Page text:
Common Surgical Procedures - Vascular surgery
This section consists of discussions of aneurysms, varicose veins, phlebitis, and intermittent claudication.
When a blood vessel develops a balloonlike malformation the defect is called an aneurysm . A common complication of the aneurysm is that it may rupture if not treated. A ruptured aneurysm of a large blood vessel, or of a small blood vessel in a critical area such as the brain, can be fatal or severely disabling.
If the aneurysm develops at a vital site such as the aorta, heroic surgical measures may be required to correct the problem. Before the important artery can be clamped off, the patient may have to be attached to a heart-lung machine and the body temperature lowered so as to reduce normal body functions to a minimum. After the aneurysm is removed, that section of the aorta may have to be replaced with a piece of plastic artery. Not all aneurysms require such complicated methods of repair; if the ballooning section of artery develops as a saclike appendage, it frequently can be tied off and removed while the relatively small opening between the blood vessel and the sac is sewed closed.
Surgical removal of an aneurysm is the only available treatment for the disorder. The surgery is much less complicated if the abnormal section of the blood vessel is replaced before it ruptures than after. When the patient has recovered from correction of the aneurysm, he can resume a rather active, normal life style.
Varicose veins can develop in many parts of the body. But they are most obvious and commonly a problem when they appear in the legs, especially in the saphenous veins , large veins that lie close to the surface of the skin.
The cause of varicose veins is a failure of tiny valves in the blood vessels to function properly, so that venous blood destined for the heart flows backward and forms pools that can make the veins distended, tortuous, and painful. Varicose veins are related to the erect posture of humans; the heart pumps blood through arteries to the extremities, but the return flow must fight the pull of gravity. Ordinarily, venous blood gets a boost up the legs by a pumping action of leg-muscle contractions. Valves in the legs are designed to let the blood move upward but are supposed to block any backward flow. People whose jobs require them to stand all day are among those likely to suffer from a breakdown of the normal functioning of the valves. Women who have had multiple pregnancies and obese individuals are also apt to develop varicose veins.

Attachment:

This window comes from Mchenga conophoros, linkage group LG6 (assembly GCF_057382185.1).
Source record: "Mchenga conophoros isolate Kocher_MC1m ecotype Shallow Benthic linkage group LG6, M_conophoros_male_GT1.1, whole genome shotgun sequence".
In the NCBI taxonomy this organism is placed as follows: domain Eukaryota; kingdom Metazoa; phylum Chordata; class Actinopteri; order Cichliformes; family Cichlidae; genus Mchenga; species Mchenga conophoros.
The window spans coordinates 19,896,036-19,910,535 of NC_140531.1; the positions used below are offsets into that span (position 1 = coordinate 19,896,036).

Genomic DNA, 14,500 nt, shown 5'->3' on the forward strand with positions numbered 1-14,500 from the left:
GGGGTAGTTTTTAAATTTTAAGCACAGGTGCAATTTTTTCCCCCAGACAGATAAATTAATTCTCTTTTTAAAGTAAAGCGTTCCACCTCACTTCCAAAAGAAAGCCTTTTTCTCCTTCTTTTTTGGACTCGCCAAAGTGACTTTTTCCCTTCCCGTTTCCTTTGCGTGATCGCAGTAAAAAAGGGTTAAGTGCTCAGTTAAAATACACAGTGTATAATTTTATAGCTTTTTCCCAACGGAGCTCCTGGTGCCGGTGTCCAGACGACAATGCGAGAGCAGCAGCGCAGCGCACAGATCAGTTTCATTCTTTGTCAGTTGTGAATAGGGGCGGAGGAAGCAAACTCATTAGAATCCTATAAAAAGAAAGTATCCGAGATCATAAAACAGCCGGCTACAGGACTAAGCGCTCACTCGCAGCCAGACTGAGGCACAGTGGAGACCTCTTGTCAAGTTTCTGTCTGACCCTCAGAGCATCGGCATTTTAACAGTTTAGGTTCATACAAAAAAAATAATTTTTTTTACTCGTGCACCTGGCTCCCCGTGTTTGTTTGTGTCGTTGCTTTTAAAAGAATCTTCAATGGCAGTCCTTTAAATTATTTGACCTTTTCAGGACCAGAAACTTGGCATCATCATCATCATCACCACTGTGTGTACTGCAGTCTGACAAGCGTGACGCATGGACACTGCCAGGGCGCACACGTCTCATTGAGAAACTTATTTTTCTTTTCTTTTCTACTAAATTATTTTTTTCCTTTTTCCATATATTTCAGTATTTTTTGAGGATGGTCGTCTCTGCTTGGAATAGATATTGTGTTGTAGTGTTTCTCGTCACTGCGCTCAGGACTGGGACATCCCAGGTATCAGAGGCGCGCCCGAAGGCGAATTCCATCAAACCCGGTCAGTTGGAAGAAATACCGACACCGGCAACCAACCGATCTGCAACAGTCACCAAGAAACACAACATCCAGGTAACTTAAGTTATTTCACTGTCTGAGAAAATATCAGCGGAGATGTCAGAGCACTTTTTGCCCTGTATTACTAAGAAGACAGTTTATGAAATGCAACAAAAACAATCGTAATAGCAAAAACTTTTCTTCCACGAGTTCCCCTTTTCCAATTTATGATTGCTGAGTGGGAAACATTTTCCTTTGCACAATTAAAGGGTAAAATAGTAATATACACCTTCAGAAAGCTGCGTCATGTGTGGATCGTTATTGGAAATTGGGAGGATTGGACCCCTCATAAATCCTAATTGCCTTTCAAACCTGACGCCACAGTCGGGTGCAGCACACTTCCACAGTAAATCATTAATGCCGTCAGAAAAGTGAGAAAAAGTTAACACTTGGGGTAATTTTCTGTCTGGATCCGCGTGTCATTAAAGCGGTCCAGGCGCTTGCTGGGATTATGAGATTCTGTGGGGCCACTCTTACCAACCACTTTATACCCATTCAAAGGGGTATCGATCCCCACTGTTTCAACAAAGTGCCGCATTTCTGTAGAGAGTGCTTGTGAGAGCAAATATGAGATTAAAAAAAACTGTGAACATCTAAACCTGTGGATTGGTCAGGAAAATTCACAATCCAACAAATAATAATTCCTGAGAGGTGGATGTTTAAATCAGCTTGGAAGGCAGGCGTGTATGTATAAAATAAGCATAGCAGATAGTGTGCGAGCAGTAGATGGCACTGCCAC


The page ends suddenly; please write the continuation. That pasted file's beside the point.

Varicose veins can cause ulcers in the lower leg near the ankle that bleed through the skin after an injury to the area.
One kind of surgical treatment of the varicosed vein is ligation , which means “tying” or “binding”. An incision is made in the leg, usually in the area of the groin. The diseased saphenous vein is severed from its connection with the larger, femoral vein and is tied off. The function of a ligated vein is taken over by other veins in the leg. An alternate kind of surgery for varicose veins, sometimes called stripping , requires either a series of small incisions along the path of the vein, from the groin to the ankle, or an internal stripping by use of a special, long, threadlike instrument. The diseased vein is then removed and any connections with other veins ligated.